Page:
After years of nearly winning, the United Kingdom finally pulls its socks up and takes the Eurovision prize.
Puppet on a String
47 points (winner)
WHAT ABOUT THE CONTEST?
Coming from Vienna in Austria, the stage is a little formal, with a slightly distracting twirling mirrored backdrop and some dangerous steps down to the front of the stage.
Eurovision old school.
Please stop smiling in the audience and only clap in moderation, if you don’t mind.
AND THE GROUP (OR ARTISTE)?
Sandie Shaw (pictured).
Yes, we know, THE Sandie Shaw, all barefoot and giving it everything, despite the very real threat to her artistic credibility (and feet), as that big old mirror twirls behind her right shoulder.
WHAT ABOUT THE SONG?
Oompah, oompah, fairground twinkly-winkly camp; a marching band doing a two-step, some blathering lyrics about being a prisoner of love and the first proper outing for the infamous British Eurovision banger. Not so much written, as bolted together in an almost pleasing pastiche of a real song, to Win, Win, Win!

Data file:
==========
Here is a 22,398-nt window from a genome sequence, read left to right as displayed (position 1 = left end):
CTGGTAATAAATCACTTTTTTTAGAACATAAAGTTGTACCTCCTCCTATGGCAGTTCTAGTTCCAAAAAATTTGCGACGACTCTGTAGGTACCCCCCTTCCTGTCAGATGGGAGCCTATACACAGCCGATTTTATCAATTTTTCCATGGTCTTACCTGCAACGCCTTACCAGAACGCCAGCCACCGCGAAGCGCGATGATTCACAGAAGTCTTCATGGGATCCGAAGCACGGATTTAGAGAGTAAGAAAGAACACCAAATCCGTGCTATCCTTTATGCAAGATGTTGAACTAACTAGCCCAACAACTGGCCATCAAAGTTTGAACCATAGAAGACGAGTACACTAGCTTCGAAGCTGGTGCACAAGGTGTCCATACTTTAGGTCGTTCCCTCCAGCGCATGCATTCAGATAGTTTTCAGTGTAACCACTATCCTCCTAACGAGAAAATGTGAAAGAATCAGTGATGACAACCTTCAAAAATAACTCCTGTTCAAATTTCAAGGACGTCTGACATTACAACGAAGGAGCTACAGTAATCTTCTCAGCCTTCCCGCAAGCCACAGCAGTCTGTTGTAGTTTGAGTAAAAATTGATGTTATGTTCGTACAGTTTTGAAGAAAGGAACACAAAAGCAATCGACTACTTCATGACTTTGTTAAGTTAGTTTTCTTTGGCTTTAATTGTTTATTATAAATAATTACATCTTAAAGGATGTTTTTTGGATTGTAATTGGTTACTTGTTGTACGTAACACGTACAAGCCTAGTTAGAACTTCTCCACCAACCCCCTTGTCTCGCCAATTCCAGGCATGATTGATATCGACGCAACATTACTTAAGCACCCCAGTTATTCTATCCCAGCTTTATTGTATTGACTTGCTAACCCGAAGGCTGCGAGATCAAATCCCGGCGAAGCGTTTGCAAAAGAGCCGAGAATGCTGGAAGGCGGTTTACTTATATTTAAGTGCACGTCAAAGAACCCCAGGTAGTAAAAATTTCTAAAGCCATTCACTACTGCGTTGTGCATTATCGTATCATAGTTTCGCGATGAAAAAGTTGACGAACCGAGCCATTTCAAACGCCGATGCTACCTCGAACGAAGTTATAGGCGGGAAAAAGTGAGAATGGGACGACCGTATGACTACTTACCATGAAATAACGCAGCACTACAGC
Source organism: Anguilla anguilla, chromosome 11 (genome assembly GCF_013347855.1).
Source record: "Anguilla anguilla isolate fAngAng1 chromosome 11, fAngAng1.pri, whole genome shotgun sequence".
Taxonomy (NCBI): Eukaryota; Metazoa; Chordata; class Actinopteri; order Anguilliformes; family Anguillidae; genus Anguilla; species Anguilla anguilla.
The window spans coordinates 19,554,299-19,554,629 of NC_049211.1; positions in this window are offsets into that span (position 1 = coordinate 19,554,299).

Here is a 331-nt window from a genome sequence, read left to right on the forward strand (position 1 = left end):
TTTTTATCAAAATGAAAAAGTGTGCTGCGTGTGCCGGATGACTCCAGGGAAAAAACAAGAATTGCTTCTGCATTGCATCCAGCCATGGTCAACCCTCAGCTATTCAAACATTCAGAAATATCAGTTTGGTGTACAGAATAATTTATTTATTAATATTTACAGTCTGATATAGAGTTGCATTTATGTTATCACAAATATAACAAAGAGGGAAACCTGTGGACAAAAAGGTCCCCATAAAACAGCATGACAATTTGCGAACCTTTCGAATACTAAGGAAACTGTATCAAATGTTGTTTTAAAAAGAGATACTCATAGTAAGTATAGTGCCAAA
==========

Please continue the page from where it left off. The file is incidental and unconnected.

It's a little odd.
Shaw famously refused to sing Puppet on a String for years after the contest (being a serious artist, and all that), though she does sing it now and rather surprisingly, it still works its bizarro magic.
AND IT CAME WHERE?
Well, colour me happy, but we have a winner!
Puppet on a string not only took the prize (with 47 points, beating Ireland into second place with 22 points) but it also went on to be one of the great Eurovision standards.
Just the sound of that fairground opening is enough to set feet tapping.